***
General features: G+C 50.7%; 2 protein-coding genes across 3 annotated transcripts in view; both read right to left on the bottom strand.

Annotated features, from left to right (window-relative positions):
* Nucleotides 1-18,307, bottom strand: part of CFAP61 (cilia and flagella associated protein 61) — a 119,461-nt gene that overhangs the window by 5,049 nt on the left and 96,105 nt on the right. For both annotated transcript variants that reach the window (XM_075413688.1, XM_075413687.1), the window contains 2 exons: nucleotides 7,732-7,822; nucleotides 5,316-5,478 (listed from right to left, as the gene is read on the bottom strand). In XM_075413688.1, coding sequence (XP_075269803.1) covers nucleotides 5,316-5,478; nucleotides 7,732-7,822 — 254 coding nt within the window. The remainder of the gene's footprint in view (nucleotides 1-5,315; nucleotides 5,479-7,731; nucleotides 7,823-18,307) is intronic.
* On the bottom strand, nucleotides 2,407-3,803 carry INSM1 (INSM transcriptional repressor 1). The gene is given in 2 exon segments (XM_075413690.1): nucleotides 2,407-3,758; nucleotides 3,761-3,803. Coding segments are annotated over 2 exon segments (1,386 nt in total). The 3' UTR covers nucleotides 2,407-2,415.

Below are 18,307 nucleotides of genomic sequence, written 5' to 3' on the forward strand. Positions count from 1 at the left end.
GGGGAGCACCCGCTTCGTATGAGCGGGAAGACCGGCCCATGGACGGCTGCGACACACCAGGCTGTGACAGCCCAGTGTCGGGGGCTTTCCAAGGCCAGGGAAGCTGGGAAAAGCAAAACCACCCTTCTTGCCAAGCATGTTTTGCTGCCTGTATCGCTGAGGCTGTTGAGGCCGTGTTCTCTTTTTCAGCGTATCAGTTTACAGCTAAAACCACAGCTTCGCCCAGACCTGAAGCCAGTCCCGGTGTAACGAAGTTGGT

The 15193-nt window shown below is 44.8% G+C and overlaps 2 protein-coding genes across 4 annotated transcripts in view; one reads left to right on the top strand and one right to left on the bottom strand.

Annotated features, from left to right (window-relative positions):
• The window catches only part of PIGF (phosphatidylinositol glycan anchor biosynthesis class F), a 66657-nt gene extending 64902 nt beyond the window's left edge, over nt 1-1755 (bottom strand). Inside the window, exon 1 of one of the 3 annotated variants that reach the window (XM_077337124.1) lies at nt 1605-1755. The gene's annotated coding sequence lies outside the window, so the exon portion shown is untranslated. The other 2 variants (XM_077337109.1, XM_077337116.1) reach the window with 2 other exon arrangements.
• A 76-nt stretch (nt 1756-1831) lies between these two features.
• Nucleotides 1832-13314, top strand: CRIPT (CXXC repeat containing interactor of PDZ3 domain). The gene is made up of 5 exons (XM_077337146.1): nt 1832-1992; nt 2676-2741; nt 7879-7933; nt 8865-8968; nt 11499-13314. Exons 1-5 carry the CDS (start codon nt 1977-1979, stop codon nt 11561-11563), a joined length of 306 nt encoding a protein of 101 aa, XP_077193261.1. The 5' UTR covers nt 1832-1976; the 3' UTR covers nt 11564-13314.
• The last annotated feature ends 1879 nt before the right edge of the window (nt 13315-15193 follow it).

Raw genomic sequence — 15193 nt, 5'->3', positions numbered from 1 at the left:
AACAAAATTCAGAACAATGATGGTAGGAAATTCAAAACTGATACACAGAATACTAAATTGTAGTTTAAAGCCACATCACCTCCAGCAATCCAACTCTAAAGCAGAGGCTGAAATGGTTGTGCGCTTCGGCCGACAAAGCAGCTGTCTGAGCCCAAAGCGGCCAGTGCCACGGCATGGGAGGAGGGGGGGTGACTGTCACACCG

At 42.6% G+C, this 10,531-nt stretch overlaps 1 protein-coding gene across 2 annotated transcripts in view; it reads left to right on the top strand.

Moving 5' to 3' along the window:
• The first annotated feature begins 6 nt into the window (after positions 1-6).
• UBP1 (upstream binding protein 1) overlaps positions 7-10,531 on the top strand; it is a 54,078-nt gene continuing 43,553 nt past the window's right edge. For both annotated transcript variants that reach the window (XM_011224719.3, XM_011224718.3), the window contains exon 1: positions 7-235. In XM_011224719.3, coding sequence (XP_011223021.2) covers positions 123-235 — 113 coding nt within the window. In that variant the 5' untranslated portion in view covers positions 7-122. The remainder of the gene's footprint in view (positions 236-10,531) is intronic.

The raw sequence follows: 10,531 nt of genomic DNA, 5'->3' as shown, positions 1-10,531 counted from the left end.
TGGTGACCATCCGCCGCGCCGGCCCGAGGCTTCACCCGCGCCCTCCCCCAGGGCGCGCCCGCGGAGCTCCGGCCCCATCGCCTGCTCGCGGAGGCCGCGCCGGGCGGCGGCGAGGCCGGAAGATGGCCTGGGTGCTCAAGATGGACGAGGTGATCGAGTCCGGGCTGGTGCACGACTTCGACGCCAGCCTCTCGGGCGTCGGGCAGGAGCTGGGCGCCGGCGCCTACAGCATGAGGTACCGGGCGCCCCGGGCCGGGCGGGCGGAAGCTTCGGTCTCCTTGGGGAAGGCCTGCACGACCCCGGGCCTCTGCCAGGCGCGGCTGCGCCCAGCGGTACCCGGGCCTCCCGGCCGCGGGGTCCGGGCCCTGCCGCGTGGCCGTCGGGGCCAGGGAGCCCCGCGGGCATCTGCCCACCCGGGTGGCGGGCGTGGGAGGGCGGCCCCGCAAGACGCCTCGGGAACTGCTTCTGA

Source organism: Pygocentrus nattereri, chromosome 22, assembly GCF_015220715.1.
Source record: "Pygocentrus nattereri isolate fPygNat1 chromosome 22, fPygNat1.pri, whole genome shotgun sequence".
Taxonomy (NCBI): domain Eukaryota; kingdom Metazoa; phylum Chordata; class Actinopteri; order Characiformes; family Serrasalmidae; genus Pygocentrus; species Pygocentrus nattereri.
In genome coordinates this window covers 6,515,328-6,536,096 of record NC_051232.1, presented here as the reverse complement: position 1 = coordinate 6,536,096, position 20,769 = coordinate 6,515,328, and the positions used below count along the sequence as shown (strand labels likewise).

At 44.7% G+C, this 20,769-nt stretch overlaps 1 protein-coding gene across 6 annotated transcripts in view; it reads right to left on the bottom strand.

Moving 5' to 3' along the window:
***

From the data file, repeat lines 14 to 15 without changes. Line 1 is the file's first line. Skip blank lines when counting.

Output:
AACAAAATTCAGAACAATGATGGTAGGAAATTCAAAACTGATACACAGAATACTAAATTGTAGTTTAAAGCCACATCACCTCCAGCAATCCAACTCTAAAGCAGAGGCTGAAATGGTTGTGCGCTTCGGCCGACAAAGCAGCTGTCTGAGCCCAAAGCGGCCAGTGCCACGGCATGGGAGGAGGGGGGGTGACTGTCACACCG

At 42.6% G+C, this 10,531-nt stretch overlaps 1 protein-coding gene across 2 annotated transcripts in view; it reads left to right on the top strand.